Video Delivery Settings

 

Updated Video Delivery Settings

For Kaltura version 2.48 Players and later:

The default delivery settings have changed from progressive download to HLS.JS  for Kaltura V2.48 players an onward.

What are the Kaltura Default Delivery Protocols? 

  • Web across all platforms (from player version 2.48) - HLS.JS 
  • iOS SDK - HLS
  • Android SDK - DASH 

How can you Modify the Default Delivery Settings?

Modifications may be made in the embed code or in the Plugins section of the Universal Studio Player. 

To disable HLS.JS

  • 'disableHLSOnJs =true' in flashVars
    The default delivery will revert to Progressive.

To enable DASH as the default

  • Set the 'Dash.plugin=true'

To force Progressive on iOS

  • 'UseAppleAdaptive=false'

What is HLS.JS?

HLS.JS is a JavaScript library which implements an HTTP Live Streaming client (HLS) that relies on HTML5 video and MediaSource Extensions for playback. For more information please read - http://engineering.dailymotion.com/introducing-hls-js/ 

HLS.JS is integrated within the Kaltura Player and replaces the OSMF plugin to allow Kaltura Players to play on new browsers without loading the Flash plugin.  HLS.JS  also improves the player's loading time by 4. For more information see the demo here - http://projects.kaltura.com/OrenM/hlsFlashVsJs.html?autoplay=true 

About MPEG DASH

Dynamic Adaptive Streaming over HTTP (DASH), also known as MPEG-DASH, is an adaptive bitrate streaming technique that enables high quality streaming of media content over the Internet delivered from conventional HTTP web servers. Similar to Apple's HTTP Live Streaming (HLS) solution, MPEG-DASH works by breaking the content into a sequence of small HTTP-based file segments, each segment containing a short interval of playback time of content that is potentially many hours in duration, such as a movie or the live broadcast of a sports event.
 for 
The Kaltura Player version 2.48 integrates the Shaka Player, an open source playback engine from Google, into the Kaltura player, that allows support for DASH in house for both clear and DRM-protected content.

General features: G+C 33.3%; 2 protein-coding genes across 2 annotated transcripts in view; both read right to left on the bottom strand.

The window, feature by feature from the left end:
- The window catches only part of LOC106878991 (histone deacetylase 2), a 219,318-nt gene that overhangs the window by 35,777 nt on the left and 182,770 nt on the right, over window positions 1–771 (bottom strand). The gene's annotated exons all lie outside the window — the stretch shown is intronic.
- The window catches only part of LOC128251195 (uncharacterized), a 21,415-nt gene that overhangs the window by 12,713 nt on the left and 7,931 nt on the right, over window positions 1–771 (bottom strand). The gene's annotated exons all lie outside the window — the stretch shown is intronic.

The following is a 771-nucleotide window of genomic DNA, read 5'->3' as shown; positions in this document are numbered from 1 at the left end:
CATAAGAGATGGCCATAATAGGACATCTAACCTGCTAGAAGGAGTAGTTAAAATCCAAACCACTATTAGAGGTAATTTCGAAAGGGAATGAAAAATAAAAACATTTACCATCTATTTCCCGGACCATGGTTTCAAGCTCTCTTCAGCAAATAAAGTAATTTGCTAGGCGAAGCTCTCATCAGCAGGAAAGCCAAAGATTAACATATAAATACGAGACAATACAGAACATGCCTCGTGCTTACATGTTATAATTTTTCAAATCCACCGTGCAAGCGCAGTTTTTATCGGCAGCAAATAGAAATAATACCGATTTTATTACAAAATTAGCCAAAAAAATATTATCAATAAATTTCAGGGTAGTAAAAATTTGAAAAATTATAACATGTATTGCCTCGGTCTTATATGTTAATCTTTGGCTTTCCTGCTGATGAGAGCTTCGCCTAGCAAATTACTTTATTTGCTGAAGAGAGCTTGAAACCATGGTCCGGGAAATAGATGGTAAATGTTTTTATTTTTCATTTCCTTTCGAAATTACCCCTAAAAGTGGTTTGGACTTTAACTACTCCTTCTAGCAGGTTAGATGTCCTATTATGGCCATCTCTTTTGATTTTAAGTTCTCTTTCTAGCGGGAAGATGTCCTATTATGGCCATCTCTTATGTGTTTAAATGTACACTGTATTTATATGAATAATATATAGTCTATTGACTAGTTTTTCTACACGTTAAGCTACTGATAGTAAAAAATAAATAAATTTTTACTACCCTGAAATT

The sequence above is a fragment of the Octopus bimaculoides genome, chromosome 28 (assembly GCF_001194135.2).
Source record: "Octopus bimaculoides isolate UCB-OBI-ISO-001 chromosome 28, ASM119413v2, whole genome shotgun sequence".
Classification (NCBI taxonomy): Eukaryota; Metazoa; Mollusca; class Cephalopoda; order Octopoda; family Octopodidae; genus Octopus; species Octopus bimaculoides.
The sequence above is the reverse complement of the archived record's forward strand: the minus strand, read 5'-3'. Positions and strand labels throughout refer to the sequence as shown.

--------------------------------------------------------------------------------------------------------------------------------------------------------------------------------------------------------------------------------

Video Delivery Settings

For Kaltura version 2.47 Players and previous versions

You can choose between the following types of video delivery settings:

Kaltura Auto -  The default delivery type. Kaltura server chooses between HTTP Progressive Download and Akamai’s HTTP Adaptive Streaming, based on entry duration and available flavors. Auto gives you the best video delivery and playback quality for your entry.

HTTP Progressive Download Delivery– Allows you to pause the video playback and wait for the content to download. Typically used where viewers have very limited bandwidth.and might experience more buffering than adaptive bitrate.

HTTP Streaming (HDS) - HTTP streaming based on Adobe technology. Allows adaptive bitrate so the player can adjust the video quality on the fly based on network and CPU conditions.

HTTP Streaming Based on Akamai's Technology– HTTP streaming based on Akamai’s technology. Allows adaptive bitrate so the player can adjust the video quality on the fly based on network and CPU conditions, formally called Akamai HD.

RTMP Streaming – RTMP streaming based on Adobe technology. Allows adaptive bitrate so the player can adjust the video quality on the fly based on network and CPU conditions.

Secure Transport (RTMPE) - RTMP encrypted using Adobe's security mechanism which wraps the RTMP session in a lighter-weight encryption layer.

For more information see Best Practices for Multi-Device Transcoding.

For Kaltura SaaS users, the default delivery format is Kaltura Auto.

For users using MP4 (new flavor set), Akamai HTTP Streaming is the default delivery format. For users using VP6, (old flavor set) Progressive download is the default delivery format.

Kaltura Auto